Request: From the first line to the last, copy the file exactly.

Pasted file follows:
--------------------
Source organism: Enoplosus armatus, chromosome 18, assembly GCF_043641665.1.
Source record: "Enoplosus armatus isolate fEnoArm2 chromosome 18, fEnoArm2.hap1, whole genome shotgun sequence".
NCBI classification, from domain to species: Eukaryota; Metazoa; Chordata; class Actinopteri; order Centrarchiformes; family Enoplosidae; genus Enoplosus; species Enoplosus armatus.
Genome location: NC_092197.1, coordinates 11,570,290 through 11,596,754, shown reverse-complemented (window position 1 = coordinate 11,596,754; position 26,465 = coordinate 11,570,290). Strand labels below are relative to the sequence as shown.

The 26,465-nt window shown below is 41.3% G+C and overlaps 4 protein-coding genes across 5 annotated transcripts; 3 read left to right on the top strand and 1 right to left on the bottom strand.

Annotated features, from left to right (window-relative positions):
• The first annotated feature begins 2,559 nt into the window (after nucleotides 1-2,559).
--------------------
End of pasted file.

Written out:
Source organism: Enoplosus armatus, chromosome 18, assembly GCF_043641665.1.
Source record: "Enoplosus armatus isolate fEnoArm2 chromosome 18, fEnoArm2.hap1, whole genome shotgun sequence".
NCBI classification, from domain to species: Eukaryota; Metazoa; Chordata; class Actinopteri; order Centrarchiformes; family Enoplosidae; genus Enoplosus; species Enoplosus armatus.
Genome location: NC_092197.1, coordinates 11,570,290 through 11,596,754, shown reverse-complemented (window position 1 = coordinate 11,596,754; position 26,465 = coordinate 11,570,290). Strand labels below are relative to the sequence as shown.

The 26,465-nt window shown below is 41.3% G+C and overlaps 4 protein-coding genes across 5 annotated transcripts; 3 read left to right on the top strand and 1 right to left on the bottom strand.

Annotated features, from left to right (window-relative positions):
• The first annotated feature begins 2,559 nt into the window (after nucleotides 1-2,559).